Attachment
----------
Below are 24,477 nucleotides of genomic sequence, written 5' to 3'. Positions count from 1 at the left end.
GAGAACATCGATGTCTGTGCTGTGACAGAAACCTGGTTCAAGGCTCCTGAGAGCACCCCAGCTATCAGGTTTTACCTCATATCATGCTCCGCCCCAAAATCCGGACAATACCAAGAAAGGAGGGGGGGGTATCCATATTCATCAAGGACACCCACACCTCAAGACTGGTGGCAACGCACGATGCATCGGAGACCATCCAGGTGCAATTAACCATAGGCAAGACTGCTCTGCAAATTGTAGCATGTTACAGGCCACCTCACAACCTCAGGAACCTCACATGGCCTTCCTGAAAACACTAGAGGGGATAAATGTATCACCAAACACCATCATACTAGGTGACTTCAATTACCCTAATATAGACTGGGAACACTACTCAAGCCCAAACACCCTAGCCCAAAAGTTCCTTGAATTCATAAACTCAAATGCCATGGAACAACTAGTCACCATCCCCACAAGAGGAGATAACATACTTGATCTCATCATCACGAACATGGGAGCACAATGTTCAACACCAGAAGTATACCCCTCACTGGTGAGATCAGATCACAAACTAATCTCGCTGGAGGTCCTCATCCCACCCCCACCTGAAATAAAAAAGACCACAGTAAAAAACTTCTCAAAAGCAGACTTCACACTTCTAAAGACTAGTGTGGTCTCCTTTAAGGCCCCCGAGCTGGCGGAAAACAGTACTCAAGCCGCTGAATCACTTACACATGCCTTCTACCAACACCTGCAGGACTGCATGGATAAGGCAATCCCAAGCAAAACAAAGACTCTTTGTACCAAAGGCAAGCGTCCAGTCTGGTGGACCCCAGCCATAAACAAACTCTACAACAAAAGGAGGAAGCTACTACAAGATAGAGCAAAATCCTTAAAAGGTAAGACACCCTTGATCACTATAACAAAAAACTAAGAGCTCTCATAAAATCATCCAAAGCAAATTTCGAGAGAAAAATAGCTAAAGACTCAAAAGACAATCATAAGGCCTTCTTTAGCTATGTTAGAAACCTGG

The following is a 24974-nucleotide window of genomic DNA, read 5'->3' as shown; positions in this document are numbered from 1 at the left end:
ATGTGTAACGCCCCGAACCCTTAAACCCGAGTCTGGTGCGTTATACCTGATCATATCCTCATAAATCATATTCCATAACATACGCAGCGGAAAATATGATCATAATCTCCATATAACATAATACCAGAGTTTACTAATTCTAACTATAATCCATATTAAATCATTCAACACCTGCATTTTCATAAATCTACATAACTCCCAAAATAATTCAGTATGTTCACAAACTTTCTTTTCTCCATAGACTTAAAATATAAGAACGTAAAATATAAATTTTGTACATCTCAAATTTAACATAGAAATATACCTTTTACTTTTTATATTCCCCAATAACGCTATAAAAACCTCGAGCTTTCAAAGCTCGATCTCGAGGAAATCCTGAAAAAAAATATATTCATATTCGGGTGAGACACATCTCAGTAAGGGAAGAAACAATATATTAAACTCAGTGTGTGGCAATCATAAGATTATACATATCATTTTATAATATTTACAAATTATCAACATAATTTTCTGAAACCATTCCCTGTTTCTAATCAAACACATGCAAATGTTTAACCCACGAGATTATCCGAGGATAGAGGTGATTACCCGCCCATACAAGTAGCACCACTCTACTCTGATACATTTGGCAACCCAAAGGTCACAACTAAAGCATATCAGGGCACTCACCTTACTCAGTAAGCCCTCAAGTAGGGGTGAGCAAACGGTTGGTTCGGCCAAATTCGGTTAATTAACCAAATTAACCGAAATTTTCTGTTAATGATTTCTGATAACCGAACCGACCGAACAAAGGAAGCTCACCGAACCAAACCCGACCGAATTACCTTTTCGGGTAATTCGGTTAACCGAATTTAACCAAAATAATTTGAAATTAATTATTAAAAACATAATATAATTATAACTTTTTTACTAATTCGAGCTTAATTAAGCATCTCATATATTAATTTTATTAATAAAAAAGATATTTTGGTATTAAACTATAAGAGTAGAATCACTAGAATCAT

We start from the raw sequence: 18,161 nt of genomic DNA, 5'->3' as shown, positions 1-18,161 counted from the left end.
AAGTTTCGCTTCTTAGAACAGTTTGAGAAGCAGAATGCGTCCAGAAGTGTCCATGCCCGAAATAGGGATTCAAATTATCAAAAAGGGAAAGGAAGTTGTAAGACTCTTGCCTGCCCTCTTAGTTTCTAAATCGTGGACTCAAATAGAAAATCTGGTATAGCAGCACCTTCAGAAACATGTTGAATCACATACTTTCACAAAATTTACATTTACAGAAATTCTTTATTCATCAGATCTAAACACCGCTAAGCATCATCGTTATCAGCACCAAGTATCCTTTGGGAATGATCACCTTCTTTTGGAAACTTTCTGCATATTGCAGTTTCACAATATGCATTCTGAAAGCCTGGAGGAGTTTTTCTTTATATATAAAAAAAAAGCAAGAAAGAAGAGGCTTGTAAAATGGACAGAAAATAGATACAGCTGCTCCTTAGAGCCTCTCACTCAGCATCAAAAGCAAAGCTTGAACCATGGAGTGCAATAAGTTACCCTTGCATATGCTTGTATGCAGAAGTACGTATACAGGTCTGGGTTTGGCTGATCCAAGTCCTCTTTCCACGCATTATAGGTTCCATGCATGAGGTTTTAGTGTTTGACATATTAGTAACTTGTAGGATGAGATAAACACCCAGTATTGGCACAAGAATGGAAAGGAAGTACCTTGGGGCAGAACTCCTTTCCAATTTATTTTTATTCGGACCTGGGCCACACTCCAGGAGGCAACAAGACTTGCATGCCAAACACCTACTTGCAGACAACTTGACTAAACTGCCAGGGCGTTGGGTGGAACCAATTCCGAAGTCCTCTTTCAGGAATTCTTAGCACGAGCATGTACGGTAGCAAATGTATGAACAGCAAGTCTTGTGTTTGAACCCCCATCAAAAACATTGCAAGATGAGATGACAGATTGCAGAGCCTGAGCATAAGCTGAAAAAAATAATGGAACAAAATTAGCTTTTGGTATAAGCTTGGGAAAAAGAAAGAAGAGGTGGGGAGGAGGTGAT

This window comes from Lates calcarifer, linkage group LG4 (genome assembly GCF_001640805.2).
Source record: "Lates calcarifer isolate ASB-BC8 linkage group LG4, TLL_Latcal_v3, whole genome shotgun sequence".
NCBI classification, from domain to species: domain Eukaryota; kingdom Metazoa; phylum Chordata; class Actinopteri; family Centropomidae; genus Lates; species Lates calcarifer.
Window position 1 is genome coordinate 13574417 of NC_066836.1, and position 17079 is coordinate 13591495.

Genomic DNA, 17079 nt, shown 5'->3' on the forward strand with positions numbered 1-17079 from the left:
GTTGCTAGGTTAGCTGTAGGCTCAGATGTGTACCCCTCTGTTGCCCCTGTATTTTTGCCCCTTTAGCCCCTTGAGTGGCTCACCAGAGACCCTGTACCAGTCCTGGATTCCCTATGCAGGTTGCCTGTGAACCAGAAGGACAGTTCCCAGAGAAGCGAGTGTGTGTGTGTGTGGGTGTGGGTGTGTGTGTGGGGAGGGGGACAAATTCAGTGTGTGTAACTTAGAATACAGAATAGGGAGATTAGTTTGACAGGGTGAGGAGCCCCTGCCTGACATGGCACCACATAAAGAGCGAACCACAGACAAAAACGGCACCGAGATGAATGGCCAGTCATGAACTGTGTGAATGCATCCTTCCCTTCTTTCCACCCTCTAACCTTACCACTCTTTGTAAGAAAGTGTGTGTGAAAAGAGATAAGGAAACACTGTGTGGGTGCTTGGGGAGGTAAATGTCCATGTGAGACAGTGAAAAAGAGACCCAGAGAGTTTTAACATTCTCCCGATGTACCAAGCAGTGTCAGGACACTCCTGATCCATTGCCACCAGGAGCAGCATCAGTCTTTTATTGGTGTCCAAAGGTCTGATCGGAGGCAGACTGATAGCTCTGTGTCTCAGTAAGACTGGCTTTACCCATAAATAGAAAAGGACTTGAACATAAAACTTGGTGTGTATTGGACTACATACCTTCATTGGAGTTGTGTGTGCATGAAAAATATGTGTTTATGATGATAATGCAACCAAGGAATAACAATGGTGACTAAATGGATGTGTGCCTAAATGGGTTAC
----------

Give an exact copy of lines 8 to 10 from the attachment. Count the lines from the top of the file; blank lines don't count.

Source record: "Lates calcarifer isolate ASB-BC8 linkage group LG4, TLL_Latcal_v3, whole genome shotgun sequence".
NCBI classification, from domain to species: domain Eukaryota; kingdom Metazoa; phylum Chordata; class Actinopteri; family Centropomidae; genus Lates; species Lates calcarifer.
Window position 1 is genome coordinate 13574417 of NC_066836.1, and position 17079 is coordinate 13591495.